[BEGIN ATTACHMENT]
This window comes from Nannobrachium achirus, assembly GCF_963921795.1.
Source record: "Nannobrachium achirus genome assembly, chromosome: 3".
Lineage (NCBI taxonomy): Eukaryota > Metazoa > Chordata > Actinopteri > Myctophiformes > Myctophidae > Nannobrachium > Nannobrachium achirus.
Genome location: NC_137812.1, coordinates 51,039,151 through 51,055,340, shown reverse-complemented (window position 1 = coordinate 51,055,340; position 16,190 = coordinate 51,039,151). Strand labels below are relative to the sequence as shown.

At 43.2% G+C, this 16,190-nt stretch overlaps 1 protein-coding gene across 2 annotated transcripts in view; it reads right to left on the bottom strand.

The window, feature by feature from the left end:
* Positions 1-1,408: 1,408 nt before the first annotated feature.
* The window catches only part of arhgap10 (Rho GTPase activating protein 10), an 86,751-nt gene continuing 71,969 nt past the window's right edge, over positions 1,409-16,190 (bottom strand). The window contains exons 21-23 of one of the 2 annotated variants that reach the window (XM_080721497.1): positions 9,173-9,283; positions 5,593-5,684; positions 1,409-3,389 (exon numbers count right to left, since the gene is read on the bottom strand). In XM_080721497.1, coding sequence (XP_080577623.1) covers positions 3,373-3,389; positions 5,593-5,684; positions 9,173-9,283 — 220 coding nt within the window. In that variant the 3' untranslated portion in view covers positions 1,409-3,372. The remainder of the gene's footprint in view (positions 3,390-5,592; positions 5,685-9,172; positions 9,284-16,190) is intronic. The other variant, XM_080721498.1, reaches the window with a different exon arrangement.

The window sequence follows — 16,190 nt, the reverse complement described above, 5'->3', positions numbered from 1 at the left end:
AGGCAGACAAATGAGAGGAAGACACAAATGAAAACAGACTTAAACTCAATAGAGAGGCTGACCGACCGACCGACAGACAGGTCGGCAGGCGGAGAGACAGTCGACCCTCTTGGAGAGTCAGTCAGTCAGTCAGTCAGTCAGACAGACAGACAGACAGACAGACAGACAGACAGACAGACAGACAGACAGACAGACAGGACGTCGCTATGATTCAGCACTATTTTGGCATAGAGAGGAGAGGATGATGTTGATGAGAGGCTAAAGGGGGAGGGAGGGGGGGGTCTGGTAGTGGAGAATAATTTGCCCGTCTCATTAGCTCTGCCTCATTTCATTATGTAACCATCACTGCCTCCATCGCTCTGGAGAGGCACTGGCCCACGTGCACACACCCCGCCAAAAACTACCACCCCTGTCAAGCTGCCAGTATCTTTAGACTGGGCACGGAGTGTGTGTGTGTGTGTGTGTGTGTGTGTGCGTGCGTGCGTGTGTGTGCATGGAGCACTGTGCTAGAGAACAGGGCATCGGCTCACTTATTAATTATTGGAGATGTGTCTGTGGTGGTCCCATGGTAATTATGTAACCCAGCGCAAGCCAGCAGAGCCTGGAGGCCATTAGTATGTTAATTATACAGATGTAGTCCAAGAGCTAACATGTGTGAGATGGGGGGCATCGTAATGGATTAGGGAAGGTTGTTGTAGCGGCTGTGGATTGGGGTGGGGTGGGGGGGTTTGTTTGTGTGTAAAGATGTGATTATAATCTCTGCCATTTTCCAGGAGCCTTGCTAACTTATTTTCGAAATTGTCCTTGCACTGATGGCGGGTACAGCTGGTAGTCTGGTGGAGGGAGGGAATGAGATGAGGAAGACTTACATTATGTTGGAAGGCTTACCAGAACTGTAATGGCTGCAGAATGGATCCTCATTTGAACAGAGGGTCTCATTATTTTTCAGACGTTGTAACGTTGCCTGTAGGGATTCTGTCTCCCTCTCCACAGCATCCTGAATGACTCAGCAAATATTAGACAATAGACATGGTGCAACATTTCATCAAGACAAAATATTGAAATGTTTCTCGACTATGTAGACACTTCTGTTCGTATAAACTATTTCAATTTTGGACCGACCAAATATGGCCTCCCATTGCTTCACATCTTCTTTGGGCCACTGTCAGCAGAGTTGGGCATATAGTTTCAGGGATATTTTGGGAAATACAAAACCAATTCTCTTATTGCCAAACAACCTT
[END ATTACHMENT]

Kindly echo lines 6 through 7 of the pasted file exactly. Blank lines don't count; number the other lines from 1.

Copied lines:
The window, feature by feature from the left end:
* Positions 1-1,408: 1,408 nt before the first annotated feature.